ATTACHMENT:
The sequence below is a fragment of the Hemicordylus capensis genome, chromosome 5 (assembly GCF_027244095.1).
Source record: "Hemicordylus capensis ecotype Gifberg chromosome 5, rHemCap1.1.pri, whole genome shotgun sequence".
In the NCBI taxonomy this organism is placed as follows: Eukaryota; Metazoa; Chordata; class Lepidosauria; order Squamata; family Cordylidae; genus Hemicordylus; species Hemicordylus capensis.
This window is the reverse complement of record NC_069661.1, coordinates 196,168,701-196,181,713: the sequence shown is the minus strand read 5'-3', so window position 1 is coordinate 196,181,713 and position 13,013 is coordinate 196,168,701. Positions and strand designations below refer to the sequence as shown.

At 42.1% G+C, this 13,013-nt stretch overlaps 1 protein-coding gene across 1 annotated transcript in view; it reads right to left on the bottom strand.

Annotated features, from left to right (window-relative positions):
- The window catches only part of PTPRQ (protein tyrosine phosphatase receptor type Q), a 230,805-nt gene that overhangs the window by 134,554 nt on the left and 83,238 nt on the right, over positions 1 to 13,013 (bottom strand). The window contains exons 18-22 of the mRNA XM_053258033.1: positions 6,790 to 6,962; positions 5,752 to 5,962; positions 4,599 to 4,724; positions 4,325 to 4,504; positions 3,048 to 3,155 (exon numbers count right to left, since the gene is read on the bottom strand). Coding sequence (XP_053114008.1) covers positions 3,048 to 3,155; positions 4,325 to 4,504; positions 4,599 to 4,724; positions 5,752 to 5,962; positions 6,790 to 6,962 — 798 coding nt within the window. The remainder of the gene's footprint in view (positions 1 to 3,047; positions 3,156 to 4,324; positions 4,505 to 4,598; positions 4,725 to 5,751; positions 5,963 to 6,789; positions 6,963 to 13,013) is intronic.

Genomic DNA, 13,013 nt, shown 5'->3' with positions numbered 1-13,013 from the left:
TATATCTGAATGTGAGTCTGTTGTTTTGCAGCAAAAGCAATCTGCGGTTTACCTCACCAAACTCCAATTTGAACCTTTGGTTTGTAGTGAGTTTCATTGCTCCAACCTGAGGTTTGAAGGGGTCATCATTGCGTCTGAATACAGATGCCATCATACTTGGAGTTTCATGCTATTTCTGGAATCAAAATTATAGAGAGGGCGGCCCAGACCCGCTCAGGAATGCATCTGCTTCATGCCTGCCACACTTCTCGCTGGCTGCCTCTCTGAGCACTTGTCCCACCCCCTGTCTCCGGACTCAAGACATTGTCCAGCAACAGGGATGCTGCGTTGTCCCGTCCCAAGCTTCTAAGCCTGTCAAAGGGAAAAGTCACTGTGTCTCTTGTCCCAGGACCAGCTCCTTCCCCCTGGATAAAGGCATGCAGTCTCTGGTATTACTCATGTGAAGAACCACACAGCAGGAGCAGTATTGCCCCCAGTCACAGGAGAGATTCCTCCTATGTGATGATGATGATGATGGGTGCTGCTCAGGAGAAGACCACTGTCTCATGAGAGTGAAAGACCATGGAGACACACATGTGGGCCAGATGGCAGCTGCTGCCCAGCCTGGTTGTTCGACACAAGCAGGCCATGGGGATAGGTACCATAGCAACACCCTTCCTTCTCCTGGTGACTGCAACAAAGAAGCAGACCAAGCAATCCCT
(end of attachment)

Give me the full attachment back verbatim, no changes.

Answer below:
The sequence below is a fragment of the Hemicordylus capensis genome, chromosome 5 (assembly GCF_027244095.1).
Source record: "Hemicordylus capensis ecotype Gifberg chromosome 5, rHemCap1.1.pri, whole genome shotgun sequence".
In the NCBI taxonomy this organism is placed as follows: Eukaryota; Metazoa; Chordata; class Lepidosauria; order Squamata; family Cordylidae; genus Hemicordylus; species Hemicordylus capensis.
This window is the reverse complement of record NC_069661.1, coordinates 196,168,701-196,181,713: the sequence shown is the minus strand read 5'-3', so window position 1 is coordinate 196,181,713 and position 13,013 is coordinate 196,168,701. Positions and strand designations below refer to the sequence as shown.

At 42.1% G+C, this 13,013-nt stretch overlaps 1 protein-coding gene across 1 annotated transcript in view; it reads right to left on the bottom strand.

Annotated features, from left to right (window-relative positions):
- The window catches only part of PTPRQ (protein tyrosine phosphatase receptor type Q), a 230,805-nt gene that overhangs the window by 134,554 nt on the left and 83,238 nt on the right, over positions 1 to 13,013 (bottom strand). The window contains exons 18-22 of the mRNA XM_053258033.1: positions 6,790 to 6,962; positions 5,752 to 5,962; positions 4,599 to 4,724; positions 4,325 to 4,504; positions 3,048 to 3,155 (exon numbers count right to left, since the gene is read on the bottom strand). Coding sequence (XP_053114008.1) covers positions 3,048 to 3,155; positions 4,325 to 4,504; positions 4,599 to 4,724; positions 5,752 to 5,962; positions 6,790 to 6,962 — 798 coding nt within the window. The remainder of the gene's footprint in view (positions 1 to 3,047; positions 3,156 to 4,324; positions 4,505 to 4,598; positions 4,725 to 5,751; positions 5,963 to 6,789; positions 6,963 to 13,013) is intronic.

Genomic DNA, 13,013 nt, shown 5'->3' with positions numbered 1-13,013 from the left:
TATATCTGAATGTGAGTCTGTTGTTTTGCAGCAAAAGCAATCTGCGGTTTACCTCACCAAACTCCAATTTGAACCTTTGGTTTGTAGTGAGTTTCATTGCTCCAACCTGAGGTTTGAAGGGGTCATCATTGCGTCTGAATACAGATGCCATCATACTTGGAGTTTCATGCTATTTCTGGAATCAAAATTATAGAGAGGGCGGCCCAGACCCGCTCAGGAATGCATCTGCTTCATGCCTGCCACACTTCTCGCTGGCTGCCTCTCTGAGCACTTGTCCCACCCCCTGTCTCCGGACTCAAGACATTGTCCAGCAACAGGGATGCTGCGTTGTCCCGTCCCAAGCTTCTAAGCCTGTCAAAGGGAAAAGTCACTGTGTCTCTTGTCCCAGGACCAGCTCCTTCCCCCTGGATAAAGGCATGCAGTCTCTGGTATTACTCATGTGAAGAACCACACAGCAGGAGCAGTATTGCCCCCAGTCACAGGAGAGATTCCTCCTATGTGATGATGATGATGATGGGTGCTGCTCAGGAGAAGACCACTGTCTCATGAGAGTGAAAGACCATGGAGACACACATGTGGGCCAGATGGCAGCTGCTGCCCAGCCTGGTTGTTCGACACAAGCAGGCCATGGGGATAGGTACCATAGCAACACCCTTCCTTCTCCTGGTGACTGCAACAAAGAAGCAGACCAAGCAATCCCT